March 7, 2021

Brief synopsis of the readings: In Exodus Moses returned from Mt.Sinai with two tablets. Written on them were what we now know as the 10 Commandments. Those gathered were prohibited from worshiping other gods or carving images of them. They couldn’t take God’s name in vain and they needed to rest on the Sabbath. They were commanded to honor their parents. They were prohibited from murder, adultery, theft and perjury. Finally they were prohibited from desiring to steal their neighbor’s wife, slave, or any of his possessions. John’s Gospel describes Jesus’ anger outside of the Temple. Fellow Israelites made their trade exchanging Roman coins for Temple coins and accepting money for sacrifices of oxen, sheep and doves. Jesus then began to overturn their tables and drive those away from the Temple. He accused them of turning the Temple into a marketplace. When they demanded an explanation Jesus told them that when the Temple is destroyed he will rebuild it in three days.

Even casual Christians will recognize our first reading as the 10 Commandments. We read them on plaques, in booklets and even in public places. Many of us have watched the 1956 movie of the same name so often we can recite dialogue.

Several years ago I was blessed to teach 10th graders in New Jersey as they prepared for the sacrament of Confirmation (I’m not being sarcastic: they were a terrific group). One week the pastor grumbled to me that that they had no appreciation for the 10 Commandments and implied that this meant they were never going to be good Catholics. A few weeks later the lesson plan was on the 10 Commandments and the students expected another boring lesson on memorizing something that had no relation to their lives.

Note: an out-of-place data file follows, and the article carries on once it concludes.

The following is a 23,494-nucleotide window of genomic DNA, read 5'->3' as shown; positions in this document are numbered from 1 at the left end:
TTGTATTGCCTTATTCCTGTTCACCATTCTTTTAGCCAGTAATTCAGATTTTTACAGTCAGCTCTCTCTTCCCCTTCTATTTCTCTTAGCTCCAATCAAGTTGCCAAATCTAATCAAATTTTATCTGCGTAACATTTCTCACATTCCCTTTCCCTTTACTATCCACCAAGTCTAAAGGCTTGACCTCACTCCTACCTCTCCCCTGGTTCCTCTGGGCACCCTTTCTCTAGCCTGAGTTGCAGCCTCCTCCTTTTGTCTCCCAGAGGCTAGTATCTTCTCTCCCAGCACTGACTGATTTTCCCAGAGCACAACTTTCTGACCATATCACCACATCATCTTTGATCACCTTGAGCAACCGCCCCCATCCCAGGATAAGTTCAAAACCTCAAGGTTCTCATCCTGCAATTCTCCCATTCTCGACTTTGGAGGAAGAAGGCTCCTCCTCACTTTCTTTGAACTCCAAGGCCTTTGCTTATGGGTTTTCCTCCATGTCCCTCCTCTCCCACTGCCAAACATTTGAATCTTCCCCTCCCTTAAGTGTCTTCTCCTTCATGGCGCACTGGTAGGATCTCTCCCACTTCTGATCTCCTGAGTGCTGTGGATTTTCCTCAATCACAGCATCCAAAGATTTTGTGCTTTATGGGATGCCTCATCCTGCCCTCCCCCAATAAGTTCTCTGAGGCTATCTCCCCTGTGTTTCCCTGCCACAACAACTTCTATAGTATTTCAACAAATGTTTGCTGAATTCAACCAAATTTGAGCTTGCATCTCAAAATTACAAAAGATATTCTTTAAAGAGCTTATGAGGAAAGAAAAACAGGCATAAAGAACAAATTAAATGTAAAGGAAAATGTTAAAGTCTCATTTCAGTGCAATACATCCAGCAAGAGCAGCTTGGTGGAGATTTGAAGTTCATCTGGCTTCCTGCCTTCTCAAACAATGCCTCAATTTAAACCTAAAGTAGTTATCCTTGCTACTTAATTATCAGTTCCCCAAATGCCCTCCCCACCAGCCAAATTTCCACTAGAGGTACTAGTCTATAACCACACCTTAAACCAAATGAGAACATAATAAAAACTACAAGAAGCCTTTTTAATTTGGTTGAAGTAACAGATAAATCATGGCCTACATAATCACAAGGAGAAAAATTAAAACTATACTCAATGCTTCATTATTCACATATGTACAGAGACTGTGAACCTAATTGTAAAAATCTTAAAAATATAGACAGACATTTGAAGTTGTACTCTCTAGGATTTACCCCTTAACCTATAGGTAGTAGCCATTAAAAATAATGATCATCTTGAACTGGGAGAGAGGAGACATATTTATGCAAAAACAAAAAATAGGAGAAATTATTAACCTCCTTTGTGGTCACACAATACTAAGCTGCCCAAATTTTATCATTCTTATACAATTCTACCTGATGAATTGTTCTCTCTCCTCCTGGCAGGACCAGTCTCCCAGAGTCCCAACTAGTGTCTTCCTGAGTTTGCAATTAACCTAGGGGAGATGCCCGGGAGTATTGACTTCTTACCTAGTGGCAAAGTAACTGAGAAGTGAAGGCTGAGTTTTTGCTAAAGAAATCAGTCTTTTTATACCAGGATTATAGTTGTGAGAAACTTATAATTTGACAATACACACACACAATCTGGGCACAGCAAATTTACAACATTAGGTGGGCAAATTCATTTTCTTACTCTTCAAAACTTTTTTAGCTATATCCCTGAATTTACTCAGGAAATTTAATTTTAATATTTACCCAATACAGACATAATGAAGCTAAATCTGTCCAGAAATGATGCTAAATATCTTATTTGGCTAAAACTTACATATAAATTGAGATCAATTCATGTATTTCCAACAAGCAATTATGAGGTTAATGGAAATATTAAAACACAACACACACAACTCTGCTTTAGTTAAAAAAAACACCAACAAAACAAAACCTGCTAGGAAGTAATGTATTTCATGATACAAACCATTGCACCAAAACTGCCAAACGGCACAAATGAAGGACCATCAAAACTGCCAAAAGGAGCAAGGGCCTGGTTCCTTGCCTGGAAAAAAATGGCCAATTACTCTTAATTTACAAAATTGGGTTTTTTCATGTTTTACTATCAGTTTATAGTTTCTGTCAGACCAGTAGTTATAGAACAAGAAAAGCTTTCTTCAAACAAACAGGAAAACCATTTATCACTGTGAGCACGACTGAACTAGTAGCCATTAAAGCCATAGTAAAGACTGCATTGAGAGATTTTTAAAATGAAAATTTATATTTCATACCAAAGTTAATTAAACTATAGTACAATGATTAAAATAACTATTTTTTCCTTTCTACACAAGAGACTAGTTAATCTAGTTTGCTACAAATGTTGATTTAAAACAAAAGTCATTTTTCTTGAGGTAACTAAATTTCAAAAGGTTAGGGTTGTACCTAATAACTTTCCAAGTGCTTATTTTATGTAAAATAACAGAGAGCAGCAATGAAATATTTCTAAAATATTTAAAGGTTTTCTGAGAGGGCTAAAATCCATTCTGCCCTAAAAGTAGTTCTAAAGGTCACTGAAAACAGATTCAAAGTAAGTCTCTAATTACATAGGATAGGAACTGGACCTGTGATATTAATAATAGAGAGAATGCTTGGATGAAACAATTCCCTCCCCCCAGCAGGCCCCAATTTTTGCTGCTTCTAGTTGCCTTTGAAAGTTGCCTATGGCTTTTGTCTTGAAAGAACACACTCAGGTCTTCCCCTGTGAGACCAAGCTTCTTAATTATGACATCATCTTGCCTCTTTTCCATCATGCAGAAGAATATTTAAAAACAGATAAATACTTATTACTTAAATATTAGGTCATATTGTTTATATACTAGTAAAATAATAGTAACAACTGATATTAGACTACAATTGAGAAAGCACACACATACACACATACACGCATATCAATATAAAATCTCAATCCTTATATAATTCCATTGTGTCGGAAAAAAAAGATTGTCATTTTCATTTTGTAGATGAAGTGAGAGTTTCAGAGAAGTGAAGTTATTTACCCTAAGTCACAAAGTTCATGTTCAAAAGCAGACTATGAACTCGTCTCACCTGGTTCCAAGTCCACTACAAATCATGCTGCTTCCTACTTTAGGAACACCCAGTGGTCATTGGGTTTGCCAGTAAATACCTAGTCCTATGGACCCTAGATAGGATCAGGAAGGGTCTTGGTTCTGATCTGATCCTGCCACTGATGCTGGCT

I was determined to mess with their heads. I took a dry erase board and drew a line down the middle. I then asked them this question: “What could your best friend do that would end your friendship?” After several seconds of silence one of the girls said: “If she steals my boyfriend.” Another said: “If he lied about me to others.” Another: “If my friend stole something from me.” I wrote these and others down the left column of the board.

I then wrote the 10 Commandments down the right side of the board and started drawing lines to connect the two columns. “Stealing my boyfriend” connected with “Coveting your neighbor’s wife.” “Lied about me” connected with “Bearing false witness.” Stealing was self evident.

Obviously this wasn’t one for one; none of the students spoke about keeping the Sabbath holy or would end a friendship is his friend didn’t honor his parents. But I spoke about how they shared with me their core values, those things that mattered the most to them. And I told them that what we now see as the 10 Commandments were the core values of the Exodus community. They needed each other to keep these promises to each other to stay together as a community.

We all carry values with us but we see our values in ascending order. I find value in honoring my ancestors (and spend a scary amount on time on my family’s genealogy) but I don’t unfriend Facebook friends who don’t care about their ancestors. On the other hand I have no patience for someone who often makes promise but breaks them when the promise has become inconvenient. That person cannot be my friend.